If you've ever watched the show The Biggest Loser, then you've seen folks make miraculous lifestyle changes to improve their health. Within months, these people cut calories and do extreme amounts of exercise to lose hundreds of pounds. Well, Corporate America should take notice of this success, especially those companies with some extra junk in the trunk.
You know who you are out there -- too much debt and not enough cash. This month, we're calling out two consumer-based companies who are carrying way more baggage than they should.
Are we being taken for a ride?
It's always interesting to see the information that companies choose to withhold from their earnings releases. For example, one of this month's "going broke" candidates, Cedar Fair Entertainment Company
I can see why Cedar Fair would like to quietly not acknowledge its current situation. The company did improve its cash position from $13.9 million to $56.2 million over the previous nine months in spite of declining revenue. But Cedar Fair's long-term debt of nearly $1.6 billion can strike greater fear in investors than Cedar Point's famed Demon Drop thrill ride (which, by the way, closed in November).
The company's recent operating results are equally dismal: Net revenue for the first nine months of 2009 plunged by 7.6%, even with 25 additional operating days. Interestingly, group sales with business and schools were a big part of the hit -- companies are apparently cutting the corporate trip to the amusement park just as they've eliminated 40l(k) matches. Cedar Fair is looking to reroute cash flow to cut long-term debt and will most likely slash its dividend to help its cause.
Six Flags' recent filing for bankruptcy protection is proof of how difficult it is to succeed in the fun-park industry these days. Like Cedar Fair, Six Flags was carrying a ton of debt and found itself in a hole when revenue fell by 14% during the first six months of 2009. The leader of all things fun and exciting, Disney
While Great Wolf is carrying a decent amount of debt itself, Cedar Fair's long-term debt-to-equity ratio is about 4.3 times that of Great Wolf's, so it's in a precarious spot if the recessionary economic climate continues. It's good news that the company is planning to slash some of this debt, but if things do get worse in 2010, Cedar Fair investors may find themselves on one of those coaster rides that never ends.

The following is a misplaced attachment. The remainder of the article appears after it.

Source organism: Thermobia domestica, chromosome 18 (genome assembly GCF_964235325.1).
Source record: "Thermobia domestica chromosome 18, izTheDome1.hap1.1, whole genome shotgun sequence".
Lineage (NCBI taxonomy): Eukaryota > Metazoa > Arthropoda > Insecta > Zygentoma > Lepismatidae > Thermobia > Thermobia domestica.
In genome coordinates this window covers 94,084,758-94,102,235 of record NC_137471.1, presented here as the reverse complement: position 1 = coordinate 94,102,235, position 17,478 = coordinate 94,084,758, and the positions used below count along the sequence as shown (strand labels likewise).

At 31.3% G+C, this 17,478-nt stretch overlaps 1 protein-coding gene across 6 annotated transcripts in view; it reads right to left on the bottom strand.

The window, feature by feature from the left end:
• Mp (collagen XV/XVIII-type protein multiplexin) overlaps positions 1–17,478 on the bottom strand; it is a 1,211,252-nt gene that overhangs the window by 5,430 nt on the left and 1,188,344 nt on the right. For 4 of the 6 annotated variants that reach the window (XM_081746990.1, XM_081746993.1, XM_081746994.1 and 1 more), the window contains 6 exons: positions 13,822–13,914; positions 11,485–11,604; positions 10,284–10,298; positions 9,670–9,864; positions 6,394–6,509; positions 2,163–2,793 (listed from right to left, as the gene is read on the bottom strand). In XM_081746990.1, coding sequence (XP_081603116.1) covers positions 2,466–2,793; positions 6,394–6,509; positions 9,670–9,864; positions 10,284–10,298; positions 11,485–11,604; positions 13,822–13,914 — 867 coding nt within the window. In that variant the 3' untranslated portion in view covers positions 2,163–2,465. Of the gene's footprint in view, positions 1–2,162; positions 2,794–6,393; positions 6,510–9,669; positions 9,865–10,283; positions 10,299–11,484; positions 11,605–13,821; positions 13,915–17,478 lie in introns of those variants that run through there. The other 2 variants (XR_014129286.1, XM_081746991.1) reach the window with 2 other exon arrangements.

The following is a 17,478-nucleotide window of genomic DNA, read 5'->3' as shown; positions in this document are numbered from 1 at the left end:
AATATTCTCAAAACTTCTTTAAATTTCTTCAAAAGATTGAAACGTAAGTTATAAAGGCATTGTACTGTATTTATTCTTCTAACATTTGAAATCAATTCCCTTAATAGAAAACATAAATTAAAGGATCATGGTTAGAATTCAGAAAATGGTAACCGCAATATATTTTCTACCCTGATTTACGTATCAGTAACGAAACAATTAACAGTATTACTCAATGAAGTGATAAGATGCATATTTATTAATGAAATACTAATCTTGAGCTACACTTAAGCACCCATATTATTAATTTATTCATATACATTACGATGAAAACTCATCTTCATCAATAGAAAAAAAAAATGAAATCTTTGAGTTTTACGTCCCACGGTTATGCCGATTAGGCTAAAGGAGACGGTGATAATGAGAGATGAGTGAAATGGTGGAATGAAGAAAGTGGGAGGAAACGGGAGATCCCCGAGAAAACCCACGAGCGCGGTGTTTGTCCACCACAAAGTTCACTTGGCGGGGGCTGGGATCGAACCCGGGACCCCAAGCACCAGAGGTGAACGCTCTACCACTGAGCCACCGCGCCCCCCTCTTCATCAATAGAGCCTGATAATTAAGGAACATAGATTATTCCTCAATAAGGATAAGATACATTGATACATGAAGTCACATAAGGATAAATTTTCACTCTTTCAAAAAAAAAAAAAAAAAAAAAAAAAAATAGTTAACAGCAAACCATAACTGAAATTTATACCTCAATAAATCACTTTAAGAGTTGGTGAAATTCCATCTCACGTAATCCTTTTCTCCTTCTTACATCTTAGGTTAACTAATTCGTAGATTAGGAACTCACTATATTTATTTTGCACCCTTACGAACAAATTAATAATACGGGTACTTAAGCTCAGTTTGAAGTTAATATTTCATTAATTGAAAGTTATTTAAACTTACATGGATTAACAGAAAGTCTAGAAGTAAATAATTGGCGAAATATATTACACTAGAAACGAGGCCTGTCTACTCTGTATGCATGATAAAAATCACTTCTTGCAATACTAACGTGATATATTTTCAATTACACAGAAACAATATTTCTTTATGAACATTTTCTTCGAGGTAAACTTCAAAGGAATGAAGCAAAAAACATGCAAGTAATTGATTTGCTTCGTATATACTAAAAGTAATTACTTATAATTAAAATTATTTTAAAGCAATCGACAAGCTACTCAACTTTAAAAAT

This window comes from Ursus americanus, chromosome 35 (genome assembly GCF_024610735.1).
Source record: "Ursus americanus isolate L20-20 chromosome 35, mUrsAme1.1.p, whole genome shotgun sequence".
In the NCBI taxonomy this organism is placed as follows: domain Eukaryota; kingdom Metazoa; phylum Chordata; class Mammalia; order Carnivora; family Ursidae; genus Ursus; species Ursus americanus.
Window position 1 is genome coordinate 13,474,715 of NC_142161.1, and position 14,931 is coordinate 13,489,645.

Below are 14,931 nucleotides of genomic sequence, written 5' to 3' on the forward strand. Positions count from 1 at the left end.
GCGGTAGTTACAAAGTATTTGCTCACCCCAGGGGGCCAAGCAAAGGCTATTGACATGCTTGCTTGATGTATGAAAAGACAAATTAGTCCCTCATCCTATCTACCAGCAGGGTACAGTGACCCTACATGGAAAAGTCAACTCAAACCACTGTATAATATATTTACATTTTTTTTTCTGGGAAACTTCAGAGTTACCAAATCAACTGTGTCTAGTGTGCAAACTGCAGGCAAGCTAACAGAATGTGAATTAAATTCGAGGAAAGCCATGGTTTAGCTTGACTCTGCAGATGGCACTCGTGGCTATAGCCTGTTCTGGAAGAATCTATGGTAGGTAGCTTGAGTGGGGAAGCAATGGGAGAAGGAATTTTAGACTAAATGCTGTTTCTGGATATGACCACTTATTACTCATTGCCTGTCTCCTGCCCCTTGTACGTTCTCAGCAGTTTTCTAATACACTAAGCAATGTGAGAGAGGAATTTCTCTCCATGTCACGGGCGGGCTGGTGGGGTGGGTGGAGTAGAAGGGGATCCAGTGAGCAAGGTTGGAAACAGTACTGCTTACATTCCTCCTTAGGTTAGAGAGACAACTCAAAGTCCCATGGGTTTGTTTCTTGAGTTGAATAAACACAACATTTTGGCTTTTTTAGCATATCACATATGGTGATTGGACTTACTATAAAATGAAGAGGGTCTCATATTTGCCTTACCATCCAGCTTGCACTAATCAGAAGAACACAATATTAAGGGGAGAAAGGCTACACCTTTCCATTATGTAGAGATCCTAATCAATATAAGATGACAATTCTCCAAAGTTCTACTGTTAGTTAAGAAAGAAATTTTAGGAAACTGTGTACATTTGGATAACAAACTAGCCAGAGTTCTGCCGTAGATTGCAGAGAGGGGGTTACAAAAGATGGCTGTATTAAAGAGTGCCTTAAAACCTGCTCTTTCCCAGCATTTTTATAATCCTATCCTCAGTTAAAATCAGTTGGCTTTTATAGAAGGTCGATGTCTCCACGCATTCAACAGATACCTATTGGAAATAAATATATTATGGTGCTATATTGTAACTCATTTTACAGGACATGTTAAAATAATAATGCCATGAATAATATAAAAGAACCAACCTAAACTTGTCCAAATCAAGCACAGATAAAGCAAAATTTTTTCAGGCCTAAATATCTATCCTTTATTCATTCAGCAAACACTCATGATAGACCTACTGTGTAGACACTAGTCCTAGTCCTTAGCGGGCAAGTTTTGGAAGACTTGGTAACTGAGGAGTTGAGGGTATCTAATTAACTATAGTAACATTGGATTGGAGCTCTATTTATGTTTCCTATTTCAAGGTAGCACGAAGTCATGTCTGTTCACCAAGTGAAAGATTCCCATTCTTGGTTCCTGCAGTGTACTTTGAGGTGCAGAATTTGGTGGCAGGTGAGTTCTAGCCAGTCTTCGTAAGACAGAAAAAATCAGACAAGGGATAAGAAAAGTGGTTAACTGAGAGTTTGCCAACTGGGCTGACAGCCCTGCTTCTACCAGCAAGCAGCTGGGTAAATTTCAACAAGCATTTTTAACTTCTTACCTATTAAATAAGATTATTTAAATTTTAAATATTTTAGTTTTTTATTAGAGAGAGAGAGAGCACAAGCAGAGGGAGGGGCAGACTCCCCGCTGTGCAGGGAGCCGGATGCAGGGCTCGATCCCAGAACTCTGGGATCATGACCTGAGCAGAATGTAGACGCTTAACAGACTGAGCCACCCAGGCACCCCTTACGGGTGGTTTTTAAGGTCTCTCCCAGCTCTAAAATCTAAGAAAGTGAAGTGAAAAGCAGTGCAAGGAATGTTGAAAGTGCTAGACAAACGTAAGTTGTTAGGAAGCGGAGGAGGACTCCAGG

Country cooking on a diet?
What is it with these restaurants that serve large portions of "homestyle" food? They all seem to carry mounds of debt. Last time around, we looked at CKE Restaurants
As of Oct. 30, Cracker Barrel was holding on to about $700 million in long-term debt with overall liabilities of $1.12 billion. Combine this with the company's completely cash-starved pocketbook of $14.8 million, and Cracker Barrel could be holding a recipe for disaster.
Some investors certainly see an upside to Cracker Barrel, since the stock price has increased by 86% since January. In its most recent quarter, same-store sales rose by 0.6% and the average check increased by 2%, so Cracker Barrel certainly hasn't fared as poorly as competitors such as Denny's
The company sports a 460% ratio of debt to equity, but it's continuing to restructure its debt and recently extended the end date of a revolving credit facility and term loan. That certainly will help the company shore itself up in the short term, but Cracker Barrel will need to continue to look for new ways to increase revenue, cut costs, and knock this debt to a more reasonable level.
Especially in these economic times, it's important for companies to limit debt to reasonable levels. Companies that rely on consumers, such as Cracker Barrel and Cedar Fair, are at particular risk when the market falls as fickle personal tastes combined with empty wallets can spell doom, especially when lots of debt is involved.
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